Nothing has spread awareness about water conservation like the historic drought of 2011.
Through government conservation programs, such as rebates for rainwater harvesting and arid landscaping, some Central Texas cities are beginning to see a decrease in daily per capita water usage.
Rainwater harvesting — capturing and storing rainwater — is not yet subsidized by any major city in Bell County; however, landowners are beginning to consider rainwater as a legitimate source of water for their households.
Rural Bell County resident Forrest Gist said boastfully that he and his adult son, Steven Gist, have gone nine years without paying a water bill.
On a cold January afternoon, the retired psychiatrist and commercial illustrator fills a small glass from his kitchen faucet and slides it across the kitchen counter.
“Try that,” he said. “Good as any water you’ll ever taste.”
The water is pure, odorless and free of chemicals.
About a week before, that water traveled across his roof, passed along his gutters, through a system of wire screens and into a 10,000-gallon tank next to his house south of Belton.
Before it comes out of the faucet, the water flows into a small pump house, where it is pushed through four purifiers — micron-filters, charcoal and ultraviolet radiation.
Gist said his family of five uses 50 to 75 gallons a day. Between their 6,000-square-foot roof and 17,000 gallons of storage space — at 3,000 gallons per inch of rain — one good rainstorm will last them almost an entire year.
“Four inches of rain will fill the entire system,” Gist said. “I’ve never run out of water.”
Installing the system cost Gist about $25,000; however, he said he will never have to pay for water again.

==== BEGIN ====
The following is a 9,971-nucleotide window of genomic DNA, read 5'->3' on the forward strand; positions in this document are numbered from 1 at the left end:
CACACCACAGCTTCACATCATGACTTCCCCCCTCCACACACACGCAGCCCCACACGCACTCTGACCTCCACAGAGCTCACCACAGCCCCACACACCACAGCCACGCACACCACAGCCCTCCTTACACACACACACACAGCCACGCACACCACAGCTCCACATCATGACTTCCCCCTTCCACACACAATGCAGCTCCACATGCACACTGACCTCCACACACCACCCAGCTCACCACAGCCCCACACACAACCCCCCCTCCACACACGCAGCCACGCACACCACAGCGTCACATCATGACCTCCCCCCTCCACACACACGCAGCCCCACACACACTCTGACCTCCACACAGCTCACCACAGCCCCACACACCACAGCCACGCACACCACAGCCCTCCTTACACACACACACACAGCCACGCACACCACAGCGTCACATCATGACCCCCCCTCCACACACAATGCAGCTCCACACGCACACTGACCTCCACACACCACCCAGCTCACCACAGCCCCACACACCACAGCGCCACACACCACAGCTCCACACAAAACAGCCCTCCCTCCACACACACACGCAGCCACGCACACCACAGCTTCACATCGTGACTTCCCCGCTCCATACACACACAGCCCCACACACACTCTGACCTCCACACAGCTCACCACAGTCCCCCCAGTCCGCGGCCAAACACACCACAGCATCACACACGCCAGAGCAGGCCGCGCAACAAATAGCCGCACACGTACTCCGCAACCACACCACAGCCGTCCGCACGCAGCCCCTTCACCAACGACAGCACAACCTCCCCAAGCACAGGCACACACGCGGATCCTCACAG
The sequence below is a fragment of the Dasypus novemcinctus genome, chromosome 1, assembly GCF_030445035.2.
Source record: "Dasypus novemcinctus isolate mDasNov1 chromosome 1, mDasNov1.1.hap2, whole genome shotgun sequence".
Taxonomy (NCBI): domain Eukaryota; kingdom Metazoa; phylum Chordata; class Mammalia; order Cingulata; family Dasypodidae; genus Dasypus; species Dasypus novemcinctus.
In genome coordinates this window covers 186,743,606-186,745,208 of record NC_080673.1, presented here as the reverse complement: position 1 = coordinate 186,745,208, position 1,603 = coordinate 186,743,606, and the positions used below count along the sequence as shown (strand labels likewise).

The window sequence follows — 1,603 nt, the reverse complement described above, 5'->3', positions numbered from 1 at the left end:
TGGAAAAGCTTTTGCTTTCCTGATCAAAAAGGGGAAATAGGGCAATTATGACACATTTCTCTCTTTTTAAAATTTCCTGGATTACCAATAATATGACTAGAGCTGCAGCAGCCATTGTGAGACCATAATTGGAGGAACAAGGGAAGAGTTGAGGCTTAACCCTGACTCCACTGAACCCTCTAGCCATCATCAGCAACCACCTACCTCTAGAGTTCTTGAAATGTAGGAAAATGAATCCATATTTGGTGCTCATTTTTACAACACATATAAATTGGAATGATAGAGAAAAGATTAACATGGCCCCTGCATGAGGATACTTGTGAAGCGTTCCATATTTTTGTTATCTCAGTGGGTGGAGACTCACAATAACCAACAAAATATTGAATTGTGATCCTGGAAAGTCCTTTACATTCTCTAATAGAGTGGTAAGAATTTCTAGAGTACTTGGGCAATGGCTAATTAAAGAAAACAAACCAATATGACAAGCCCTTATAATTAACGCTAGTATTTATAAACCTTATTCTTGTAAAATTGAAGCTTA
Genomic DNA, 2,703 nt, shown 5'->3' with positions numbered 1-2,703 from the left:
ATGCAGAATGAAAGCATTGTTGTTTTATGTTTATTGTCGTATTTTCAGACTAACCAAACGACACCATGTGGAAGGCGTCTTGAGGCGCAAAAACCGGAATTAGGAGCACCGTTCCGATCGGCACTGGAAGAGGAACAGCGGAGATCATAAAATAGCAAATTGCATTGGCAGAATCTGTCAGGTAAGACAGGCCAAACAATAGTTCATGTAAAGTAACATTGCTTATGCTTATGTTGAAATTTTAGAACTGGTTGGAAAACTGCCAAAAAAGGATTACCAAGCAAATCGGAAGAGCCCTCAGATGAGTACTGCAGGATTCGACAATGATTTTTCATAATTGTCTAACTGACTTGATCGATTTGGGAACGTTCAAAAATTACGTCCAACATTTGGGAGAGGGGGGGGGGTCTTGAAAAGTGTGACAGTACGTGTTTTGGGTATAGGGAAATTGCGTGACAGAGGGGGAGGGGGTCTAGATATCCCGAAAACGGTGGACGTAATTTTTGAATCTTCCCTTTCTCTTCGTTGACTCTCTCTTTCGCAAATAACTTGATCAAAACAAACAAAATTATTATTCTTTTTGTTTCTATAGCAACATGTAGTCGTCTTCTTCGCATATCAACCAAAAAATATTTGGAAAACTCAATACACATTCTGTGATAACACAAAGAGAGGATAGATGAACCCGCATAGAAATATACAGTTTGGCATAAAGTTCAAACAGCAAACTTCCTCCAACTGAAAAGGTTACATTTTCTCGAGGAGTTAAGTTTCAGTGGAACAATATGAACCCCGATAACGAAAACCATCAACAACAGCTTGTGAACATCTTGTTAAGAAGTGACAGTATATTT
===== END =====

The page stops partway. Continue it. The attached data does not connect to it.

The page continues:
“After that, you don’t have cost,” he said.
The electricity for the jacuzzi pump and the cost of changing filters — about four times annually — are both minimal, Gist said.
Most of the cost goes into the storage containers, which are about $1 per gallon or $1,000 for a 1,000-gallon tank.
Most houses have gutters and if kept clean, they are already equipped to capture rainwater.
“We all get caught up in exactness and things, but the truth is, if it’s a hole, the water will fall through,” Gist said.
When his son, Steven Gist, built a house next door, the trained architect designed it to capture rainwater.
You don’t have to rebuild your house to capture water, Steven Gist said.
“Start small, and add redundancy later,” he said.
Steven Gist said the only problem was the bank would not finance the house because he did not have a water source.
During two days in early January — when four inches of ran fell across Central Texas — the father and son harvested a combined 27,000 gallons of water.
Since 2006, amid explosive population growth, the city of Austin has decreased its daily per capita gallon usage by 13 percent, said Jill Mayfield, spokeswoman for Austin Water, the city-owned utility.
Austin Water has had a water conservation division since 1986.
In 2010, the Austin City Council adopted a plan to lower the average daily per capita gallon usage from 170 gallons to 149 gallons by 2020.